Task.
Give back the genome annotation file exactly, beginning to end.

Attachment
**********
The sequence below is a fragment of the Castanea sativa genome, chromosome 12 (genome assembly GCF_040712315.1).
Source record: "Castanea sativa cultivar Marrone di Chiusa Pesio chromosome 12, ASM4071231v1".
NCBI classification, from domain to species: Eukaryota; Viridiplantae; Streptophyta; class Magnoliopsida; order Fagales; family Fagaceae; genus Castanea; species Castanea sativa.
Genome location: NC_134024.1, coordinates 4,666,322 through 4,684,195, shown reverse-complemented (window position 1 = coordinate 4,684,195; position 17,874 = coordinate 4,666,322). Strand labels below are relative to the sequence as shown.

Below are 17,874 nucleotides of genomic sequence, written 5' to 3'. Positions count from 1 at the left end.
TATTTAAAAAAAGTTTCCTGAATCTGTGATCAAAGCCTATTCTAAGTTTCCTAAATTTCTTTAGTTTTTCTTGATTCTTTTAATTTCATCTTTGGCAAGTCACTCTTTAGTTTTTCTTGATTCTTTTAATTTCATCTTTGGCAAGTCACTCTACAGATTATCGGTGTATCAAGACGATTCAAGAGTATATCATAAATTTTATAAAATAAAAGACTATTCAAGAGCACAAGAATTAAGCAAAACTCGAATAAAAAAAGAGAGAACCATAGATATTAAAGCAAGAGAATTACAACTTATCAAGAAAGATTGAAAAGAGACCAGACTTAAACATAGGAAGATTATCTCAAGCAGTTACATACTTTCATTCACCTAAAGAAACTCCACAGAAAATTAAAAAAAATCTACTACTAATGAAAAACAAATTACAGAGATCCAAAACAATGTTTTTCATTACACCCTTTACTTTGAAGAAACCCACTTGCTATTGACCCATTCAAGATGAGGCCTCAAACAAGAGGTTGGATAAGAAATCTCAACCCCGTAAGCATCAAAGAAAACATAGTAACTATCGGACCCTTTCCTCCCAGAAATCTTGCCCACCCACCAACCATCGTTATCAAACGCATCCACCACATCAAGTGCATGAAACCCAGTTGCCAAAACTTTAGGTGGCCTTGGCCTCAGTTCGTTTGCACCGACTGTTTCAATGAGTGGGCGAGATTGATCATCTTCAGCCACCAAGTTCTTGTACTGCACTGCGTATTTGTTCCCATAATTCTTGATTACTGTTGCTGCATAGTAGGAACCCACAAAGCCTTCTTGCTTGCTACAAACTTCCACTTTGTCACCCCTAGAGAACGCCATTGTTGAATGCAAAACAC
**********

The sequence below is a fragment of the Castanea sativa genome, chromosome 12 (genome assembly GCF_040712315.1).
Source record: "Castanea sativa cultivar Marrone di Chiusa Pesio chromosome 12, ASM4071231v1".
NCBI classification, from domain to species: Eukaryota; Viridiplantae; Streptophyta; class Magnoliopsida; order Fagales; family Fagaceae; genus Castanea; species Castanea sativa.
Genome location: NC_134024.1, coordinates 4,666,322 through 4,684,195, shown reverse-complemented (window position 1 = coordinate 4,684,195; position 17,874 = coordinate 4,666,322). Strand labels below are relative to the sequence as shown.

Below are 17,874 nucleotides of genomic sequence, written 5' to 3'. Positions count from 1 at the left end.
TATTTAAAAAAAGTTTCCTGAATCTGTGATCAAAGCCTATTCTAAGTTTCCTAAATTTCTTTAGTTTTTCTTGATTCTTTTAATTTCATCTTTGGCAAGTCACTCTTTAGTTTTTCTTGATTCTTTTAATTTCATCTTTGGCAAGTCACTCTACAGATTATCGGTGTATCAAGACGATTCAAGAGTATATCATAAATTTTATAAAATAAAAGACTATTCAAGAGCACAAGAATTAAGCAAAACTCGAATAAAAAAAGAGAGAACCATAGATATTAAAGCAAGAGAATTACAACTTATCAAGAAAGATTGAAAAGAGACCAGACTTAAACATAGGAAGATTATCTCAAGCAGTTACATACTTTCATTCACCTAAAGAAACTCCACAGAAAATTAAAAAAAATCTACTACTAATGAAAAACAAATTACAGAGATCCAAAACAATGTTTTTCATTACACCCTTTACTTTGAAGAAACCCACTTGCTATTGACCCATTCAAGATGAGGCCTCAAACAAGAGGTTGGATAAGAAATCTCAACCCCGTAAGCATCAAAGAAAACATAGTAACTATCGGACCCTTTCCTCCCAGAAATCTTGCCCACCCACCAACCATCGTTATCAAACGCATCCACCACATCAAGTGCATGAAACCCAGTTGCCAAAACTTTAGGTGGCCTTGGCCTCAGTTCGTTTGCACCGACTGTTTCAATGAGTGGGCGAGATTGATCATCTTCAGCCACCAAGTTCTTGTACTGCACTGCGTATTTGTTCCCATAATTCTTGATTACTGTTGCTGCATAGTAGGAACCCACAAAGCCTTCTTGCTTGCTACAAACTTCCACTTTGTCACCCCTAGAGAACGCCATTGTTGAATGCAAAACAC